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Walker brings passion for research to curriculum

Graham Walker
Graham Walker

This is the fourth in a series on educational initiatives that bring innovation into the classroom.

A leading biologist at MIT is seeking the answer to a major question of our time--is it possible to grab and hold the interest of students in a large lecture class, igniting their curiosity so they want to be there the next time?

To find out, Professor of Biology Graham Walker is taking advantage of the fact that he was named a Howard Hughes Medical Institute Professor last fall (one of just 20 in the United States), an award that comes with a four-year, $1 million grant to to be used for undergraduate education.

Walker, who was one of the first six MacVicar Fellows named in 1992, is also building on his own history of educational innovation at the Institute. He is using the money to staff an "education group" which is organized similarly to his research group. His HHMI education group consists of postdoctoral researchers interested in spending a couple of years in a kind of biology education postdoc position, with graduate students and undergraduate research assistants, all of whom work together to study the problem, come up with curriculum enhancements and evaluate the results.

Walker had already had terrific success getting undergraduates interested in research while teaching advanced research labs for juniors and seniors, and he felt confident about his ability to "get undergrads engaged in the advanced lecture courses," he said. "The opportunity I saw untouched was large lecture classes. I wondered if there was anything I could do that would make lecture classes more exciting, more engaging, cooler."

Walker believes that large lecture courses serve an important purpose--to acquaint large numbers of students with the world-famous scientists who teach at MIT, such as Eric Lander, who Walker calls a "magician" in the classroom. "One concern I have about going to small classes is that only a few lucky kids would get to hear Eric lecture," said Walker, who teaches one of four sections of Introductory Biology, a required subject at MIT.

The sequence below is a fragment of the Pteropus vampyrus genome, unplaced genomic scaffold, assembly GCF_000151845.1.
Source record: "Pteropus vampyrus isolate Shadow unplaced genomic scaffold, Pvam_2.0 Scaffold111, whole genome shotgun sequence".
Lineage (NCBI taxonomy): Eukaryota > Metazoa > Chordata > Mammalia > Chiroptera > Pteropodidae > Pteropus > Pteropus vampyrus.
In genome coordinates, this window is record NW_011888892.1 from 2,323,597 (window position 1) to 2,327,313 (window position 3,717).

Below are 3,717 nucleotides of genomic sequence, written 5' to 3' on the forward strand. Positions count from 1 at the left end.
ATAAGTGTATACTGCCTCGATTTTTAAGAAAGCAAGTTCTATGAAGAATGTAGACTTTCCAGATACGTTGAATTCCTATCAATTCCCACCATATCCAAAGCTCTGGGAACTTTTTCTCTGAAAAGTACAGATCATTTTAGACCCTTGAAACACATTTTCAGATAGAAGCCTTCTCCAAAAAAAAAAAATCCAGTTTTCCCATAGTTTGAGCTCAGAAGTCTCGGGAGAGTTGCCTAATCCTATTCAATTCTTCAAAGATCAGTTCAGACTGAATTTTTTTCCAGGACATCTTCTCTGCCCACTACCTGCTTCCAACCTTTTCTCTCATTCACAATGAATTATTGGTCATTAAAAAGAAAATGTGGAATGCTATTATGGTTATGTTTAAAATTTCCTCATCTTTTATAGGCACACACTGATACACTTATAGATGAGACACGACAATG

So he and his "education associates" are making learning in the large classrooms more interactive and relevant. "When they're learning about protein structure, instead of having a diagram on the board, we have it on the screen and twirl it around so they can see the structure from all sides," he said. Instead of looking in a textbook at gel electrophoresis, a basic technology of recombinant DNA, Walker now uses demonstrations where the DNA is run down a gel so that students watch it separate into fragments large and small.

"The Boston Globe continually hands me things on a platter when I teach intro biology," said Walker. "The very same day I was teaching about DNA sequencing, the Boston Globe reported that the SARS virus had been sequenced. Furthermore, that same day came the announcement that the sequence of the human genome was 99.999 percent completed. I tell the students that introductory biology is not like introductory physics or math. Most of that stuff was done a long time ago. Biology is happening now."

A version of this article appeared in MIT Tech Talk on June 12, 2003.

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